Foreign Envoys, who have given an account of their audiences, describe this holy man mounted on horseback in an open court, with several of his Alcaydes, or governours of provinces about him, standing bare foot, trembling, bowing to the earth, and at every word he spoke, breaking out into passionate exclamations of Praise, as, Great is the wisdom of our Lord the King; our Lord the King speaks as an angel from Heaven. Happy was the man among them, who was so much a favourite as to be sent on an errand to the most remote street in his Capital; which he performed with the greatest alacrity, ran through every puddle that lay in his way, and took care to return out of breath and covered with dirt, that he might shew himself a diligent and faithful Minister. His Majesty at the same time, to exhibit the greatness of his power, and shew his horsemanship, seldom dismissed the foreigner from his presence, ’till he had entertained him with the slaughter of two or three of his liege subjects, whom he very dexterously put to death with the tilt of his launce. St. Olon,4 the French Envoy, tells us, that when he had his last audience of him, he received him in robes just stained with an execution; and that he was blooded up to his elbows by a couple of Moors, whom he had been butchering with his own imperial hands. By the calculation of that Author, and many others, who have since given an account of his exploits, we may reckon that by his own arm he killed above forty thousand of his people. To render himself the more awful, he chose to wear a Garb of a particular colour when he was bent upon executions; so that when he appeared in yellow, his great men hid themselves in corners, and durst not pay their court to him, till he had satiated his thirst of blood by the death of some of his loyal Commoners, or of such unwary officers of State as chanced to come in his way. Upon this account we are told, that the first news enquired after every morning at Mequinez,5 was, Whether the Emperor were stirring, and in a good or bad humour? As this Prince was a great admirer of architecture, and employed many thousands in works of that kind, if he did not approve the plan or the performance, it was usual for him to shew the delicacy of his taste by demolishing the building, and putting to death all that had a hand in it. I have heard but of one instance of his mercy; which was shewn to the master of an English vessel. This our Countreyman presented him with a curious hatchet, which he received very graciously; and asking him whether it had a good edge, tried it upon the Donor, who slipping aside from the blow, escaped with the loss only of his right ear; for old Muley, upon second thoughts, considering that it was not one of his own subjects, stopped his hand, and would not send him to Paradise. I cannot quit this article of his tenderness for the lives of his people, without mentioning one of his Queens, whom he was remarkably fond of; as also a favourite prime Minister, who was very dear to him. The first died by a kick of her Lord the King, when she was big with child, for having gathered a flower as she was walking with him in his pleasure garden. The other was bastinado’d6 to death by his Majesty; who, repenting of the drubs he had given him when it was too late, to manifest his esteem for the memory of so worthy a man, executed the Surgeon that could not cure him.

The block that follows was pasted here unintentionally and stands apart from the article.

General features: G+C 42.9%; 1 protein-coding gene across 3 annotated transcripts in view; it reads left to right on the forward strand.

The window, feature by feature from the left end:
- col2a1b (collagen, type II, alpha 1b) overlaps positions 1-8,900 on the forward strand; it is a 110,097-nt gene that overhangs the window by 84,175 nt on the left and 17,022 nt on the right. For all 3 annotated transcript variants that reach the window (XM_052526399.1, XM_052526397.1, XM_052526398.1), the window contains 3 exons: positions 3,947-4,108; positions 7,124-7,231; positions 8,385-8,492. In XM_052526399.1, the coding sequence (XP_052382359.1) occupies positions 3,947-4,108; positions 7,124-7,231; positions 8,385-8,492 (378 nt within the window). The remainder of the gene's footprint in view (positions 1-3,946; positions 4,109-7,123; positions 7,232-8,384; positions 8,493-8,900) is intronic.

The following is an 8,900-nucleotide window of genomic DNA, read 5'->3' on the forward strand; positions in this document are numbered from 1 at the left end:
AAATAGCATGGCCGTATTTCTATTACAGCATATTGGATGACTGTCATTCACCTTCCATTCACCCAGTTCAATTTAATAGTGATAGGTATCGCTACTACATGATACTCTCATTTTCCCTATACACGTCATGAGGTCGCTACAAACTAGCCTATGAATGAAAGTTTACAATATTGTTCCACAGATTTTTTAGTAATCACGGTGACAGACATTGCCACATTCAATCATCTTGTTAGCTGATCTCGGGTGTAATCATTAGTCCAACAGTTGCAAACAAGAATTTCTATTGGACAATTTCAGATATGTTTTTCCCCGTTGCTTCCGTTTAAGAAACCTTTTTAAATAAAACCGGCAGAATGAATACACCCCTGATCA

This absolute Monarch was as notable a Guardian of the fortunes, as of the lives of his subjects. When any man among his people grew rich, in order to keep him from being dangerous to the State, he used to send for all his goods and chattels. His Governours of Towns and Provinces, who formed themselves upon the example of their Grand Monarque, practised rapine, violence, extortion, and all the arts of despotick Government in their respective districts, that they might be the better enabled to make him their yearly presents. For the greatest of his Viceroys could only propose to himself a comfortable subsistence out of the plunder of his province, and was in certain danger of being recalled or hanged, if he did not remit the bulk of it to his dread Soveraign. That he might make a right use of these prodigious treasures, which flowed in to him from all the parts of his wide Empire, he took care to bury them under ground, by the hands of his most trusty slaves, and then cut their throats, as the most effectual method to keep them from making discoveries. These were his Ways and Means for raising mony, by which he weakened the hands of the factious, and in any case of emergency, could employ the whole wealth of his Empire, which he had thus amassed together in his subterraneous Exchequer.